Give the vino aficionado in your life a present they’ll really love
So, Christmas. What on earth do you buy a wine buff apart from, er, wine?
Well, there are plenty of ideas for spending your festive pound on wine-related pressies which don’t actually involve stuff to drink and might well be of more lasting value.
Firstly, if I had to pick one great present for a discerning wine drinker – and one which might linger beyond the last drop of a decent bottle – it would be a £40 lifetime membership of the Wine Society, a not-for-profit mutual society, founded in 1874 as a means of selling off wine left from the Great Exhibition. Membership gives access to its portfolio of around 1,500 wines – regularly recommended in this column – but also invitations to tastings and advice from the society’s staff. Already a member? They do a range of terrific gift packages, including glassware and food hampers.
Speaking of glassware, many good wines are served in bad glasses, while a modest wine can often be enhanced – or disguised – by a great glass, which can make an excellent gift. Avoid, please, novelty glasses, festive-themed ones and those adorned with twirling vines or wacky stems: they won’t make the wine taste better, you know. Many wine aficionados and restaurants opt for Riedel glasses and decanters which just seem to do the job: simple, elegant and one for every type of wine.
For those wanting to learn more about wine, there are gift options galore out there, from English wine tasting trips and even cruises, to a Wine and Spirits Education Trust course (from £169 wsetglobal.com) for someone really interested in the technicalities of wine. Slightly less demanding are the one-day or evening courses run by the venerable Berry Bros & Rudd (from £295 bbr.com), where you can still learn to taste like a professional.
And when you are sipping your favourite wines from a good glass and savouring them with the knowledge drawn from a wine tasting course, what else can you do but relax with some reading about wine? There are, of course, many books about wine, but one indispensable tomb is by the great Jancis Robinson: The Oxford Companion to Wine (£26 Amazon.com). The fourth edition contains 4,000 entries on every conceivable wine topic, from the delights of en rama sherry to the wines of China. Robinson is also co-author with Hugo Johnson of the World Atlas of Wine (£33.99 Amazon.co.uk), now in its seventh edition, another chunky reference work, with the emphasis on the world’s wine producing areas.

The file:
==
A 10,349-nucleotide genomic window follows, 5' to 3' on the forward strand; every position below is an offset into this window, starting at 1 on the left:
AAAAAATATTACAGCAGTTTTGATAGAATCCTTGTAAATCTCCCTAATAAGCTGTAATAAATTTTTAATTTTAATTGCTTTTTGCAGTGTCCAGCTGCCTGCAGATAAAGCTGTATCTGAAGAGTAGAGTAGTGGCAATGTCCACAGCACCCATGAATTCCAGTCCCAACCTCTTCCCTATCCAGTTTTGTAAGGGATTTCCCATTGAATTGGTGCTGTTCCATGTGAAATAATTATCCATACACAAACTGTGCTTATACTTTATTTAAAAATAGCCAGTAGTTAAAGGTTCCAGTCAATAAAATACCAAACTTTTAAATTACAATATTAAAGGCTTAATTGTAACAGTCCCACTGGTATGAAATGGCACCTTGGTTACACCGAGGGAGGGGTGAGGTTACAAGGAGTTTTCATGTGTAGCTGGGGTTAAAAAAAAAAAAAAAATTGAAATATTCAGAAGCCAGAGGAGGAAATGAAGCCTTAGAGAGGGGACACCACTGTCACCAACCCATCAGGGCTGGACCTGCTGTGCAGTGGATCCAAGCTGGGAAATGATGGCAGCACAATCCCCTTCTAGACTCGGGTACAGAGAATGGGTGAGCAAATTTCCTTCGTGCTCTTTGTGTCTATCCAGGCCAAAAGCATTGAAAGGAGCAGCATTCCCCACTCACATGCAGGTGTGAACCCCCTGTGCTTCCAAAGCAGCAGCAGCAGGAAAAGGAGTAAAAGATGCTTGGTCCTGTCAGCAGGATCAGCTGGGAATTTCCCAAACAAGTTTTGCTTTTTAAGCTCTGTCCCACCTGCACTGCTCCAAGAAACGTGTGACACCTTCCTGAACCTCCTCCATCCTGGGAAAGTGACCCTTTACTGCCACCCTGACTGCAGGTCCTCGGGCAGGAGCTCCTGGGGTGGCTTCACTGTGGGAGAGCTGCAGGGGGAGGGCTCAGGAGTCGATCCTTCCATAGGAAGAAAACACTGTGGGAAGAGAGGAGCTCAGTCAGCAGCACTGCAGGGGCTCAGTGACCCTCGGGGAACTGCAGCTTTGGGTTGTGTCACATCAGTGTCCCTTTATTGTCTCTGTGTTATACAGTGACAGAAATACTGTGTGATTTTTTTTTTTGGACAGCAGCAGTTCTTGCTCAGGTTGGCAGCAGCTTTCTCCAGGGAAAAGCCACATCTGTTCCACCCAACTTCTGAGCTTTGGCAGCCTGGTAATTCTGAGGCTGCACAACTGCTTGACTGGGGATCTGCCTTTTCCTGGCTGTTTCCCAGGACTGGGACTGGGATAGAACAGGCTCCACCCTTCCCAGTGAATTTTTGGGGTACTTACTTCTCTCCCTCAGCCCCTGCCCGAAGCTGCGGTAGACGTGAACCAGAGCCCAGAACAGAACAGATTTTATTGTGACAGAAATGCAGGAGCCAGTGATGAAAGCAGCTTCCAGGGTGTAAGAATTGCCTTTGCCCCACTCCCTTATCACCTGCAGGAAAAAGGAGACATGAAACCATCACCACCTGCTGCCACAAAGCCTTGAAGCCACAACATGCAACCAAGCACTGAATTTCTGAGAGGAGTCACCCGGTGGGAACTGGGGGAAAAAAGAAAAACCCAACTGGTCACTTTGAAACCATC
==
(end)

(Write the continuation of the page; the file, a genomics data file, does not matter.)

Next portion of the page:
For something a little lighter, in every sense, and which should appeal to those who enjoy both pleasures, the lovingly produced Folio Book of Food and Drink (£34.95 foliosociety.com) contains writings from authors both known and obscure and includes Evelyn Waugh on wine tasting in Brideshead Revisited and John Keats on the pleasures of claret.
If you really must buy wine there are zillions of options, whether you shop at M&S or Harrods, with gift sets of the big names in claret, champagnes and ports. But remember that you may end up paying over the normal bottle price just for some stylish packaging. Ideally, pick something that will last longer than the bottle itself and a rare or different wine, such as the Gosset Grand Reserve Champagne Gift Set (£76.95 Amazon.co.uk), which includes two glasses and a champagne stopper, as well as a bottle from the small producer that claims to be the oldest in the Champagne region.
And finally, while there are many accessories out there from wine thermometers to corkscrews that resemble instruments of medieval torture, I can heartily recommend a simple stocking filler: a foil cutter, such as this £3 one from John Lewis, possibly both the cheapest and best wine present I’ve ever had, making opening a bottle so easy. And that’s what it’s all about in the end.